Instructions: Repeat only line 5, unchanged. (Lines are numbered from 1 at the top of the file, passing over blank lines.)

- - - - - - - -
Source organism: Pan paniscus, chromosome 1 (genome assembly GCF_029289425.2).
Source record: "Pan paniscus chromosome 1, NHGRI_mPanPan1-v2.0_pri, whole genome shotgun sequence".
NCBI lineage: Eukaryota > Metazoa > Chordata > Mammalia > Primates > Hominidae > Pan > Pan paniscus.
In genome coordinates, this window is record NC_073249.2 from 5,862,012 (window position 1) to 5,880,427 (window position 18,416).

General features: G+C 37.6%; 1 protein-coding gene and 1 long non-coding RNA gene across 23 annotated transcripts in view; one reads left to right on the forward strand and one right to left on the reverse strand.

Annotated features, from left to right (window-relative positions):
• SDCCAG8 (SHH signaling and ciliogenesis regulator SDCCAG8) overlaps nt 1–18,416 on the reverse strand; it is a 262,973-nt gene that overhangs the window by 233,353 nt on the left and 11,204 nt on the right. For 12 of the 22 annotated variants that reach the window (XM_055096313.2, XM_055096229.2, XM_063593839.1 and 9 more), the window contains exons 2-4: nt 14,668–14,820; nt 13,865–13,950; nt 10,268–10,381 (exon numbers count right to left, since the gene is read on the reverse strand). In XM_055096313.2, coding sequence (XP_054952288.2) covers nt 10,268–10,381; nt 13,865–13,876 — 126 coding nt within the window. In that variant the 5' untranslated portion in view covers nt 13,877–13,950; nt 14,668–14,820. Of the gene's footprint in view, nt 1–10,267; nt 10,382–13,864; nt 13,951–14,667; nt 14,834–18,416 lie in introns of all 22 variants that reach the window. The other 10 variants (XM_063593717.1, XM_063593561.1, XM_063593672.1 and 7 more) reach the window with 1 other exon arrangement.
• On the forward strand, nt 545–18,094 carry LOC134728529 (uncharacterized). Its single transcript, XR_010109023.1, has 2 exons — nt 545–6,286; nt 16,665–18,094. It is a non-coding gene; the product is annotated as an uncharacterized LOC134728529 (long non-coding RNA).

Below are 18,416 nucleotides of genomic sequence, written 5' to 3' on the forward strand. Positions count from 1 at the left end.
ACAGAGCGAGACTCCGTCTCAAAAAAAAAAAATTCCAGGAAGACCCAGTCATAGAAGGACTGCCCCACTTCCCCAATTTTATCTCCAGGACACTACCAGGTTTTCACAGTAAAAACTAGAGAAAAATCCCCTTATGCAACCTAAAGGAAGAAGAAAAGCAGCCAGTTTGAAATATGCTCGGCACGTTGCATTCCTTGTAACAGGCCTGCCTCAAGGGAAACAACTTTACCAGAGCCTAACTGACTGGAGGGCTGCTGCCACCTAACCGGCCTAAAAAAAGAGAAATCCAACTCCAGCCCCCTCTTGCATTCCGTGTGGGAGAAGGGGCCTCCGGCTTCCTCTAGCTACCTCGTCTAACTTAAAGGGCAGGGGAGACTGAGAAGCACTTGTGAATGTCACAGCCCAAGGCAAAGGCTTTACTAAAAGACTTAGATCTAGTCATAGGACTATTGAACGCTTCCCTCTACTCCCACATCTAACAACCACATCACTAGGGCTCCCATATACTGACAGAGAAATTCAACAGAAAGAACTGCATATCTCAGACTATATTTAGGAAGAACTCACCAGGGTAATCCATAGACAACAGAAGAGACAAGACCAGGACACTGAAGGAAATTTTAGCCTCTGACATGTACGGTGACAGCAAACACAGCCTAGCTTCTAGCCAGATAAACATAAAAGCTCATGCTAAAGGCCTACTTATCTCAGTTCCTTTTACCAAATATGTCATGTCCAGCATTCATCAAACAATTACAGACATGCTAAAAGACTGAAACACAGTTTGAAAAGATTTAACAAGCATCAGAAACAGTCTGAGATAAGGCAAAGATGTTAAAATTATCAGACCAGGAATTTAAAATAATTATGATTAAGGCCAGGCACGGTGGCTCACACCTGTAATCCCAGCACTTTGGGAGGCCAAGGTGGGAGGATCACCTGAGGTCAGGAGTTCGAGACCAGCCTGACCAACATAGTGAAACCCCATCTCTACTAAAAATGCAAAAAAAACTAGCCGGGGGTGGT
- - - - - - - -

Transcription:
General features: G+C 37.6%; 1 protein-coding gene and 1 long non-coding RNA gene across 23 annotated transcripts in view; one reads left to right on the forward strand and one right to left on the reverse strand.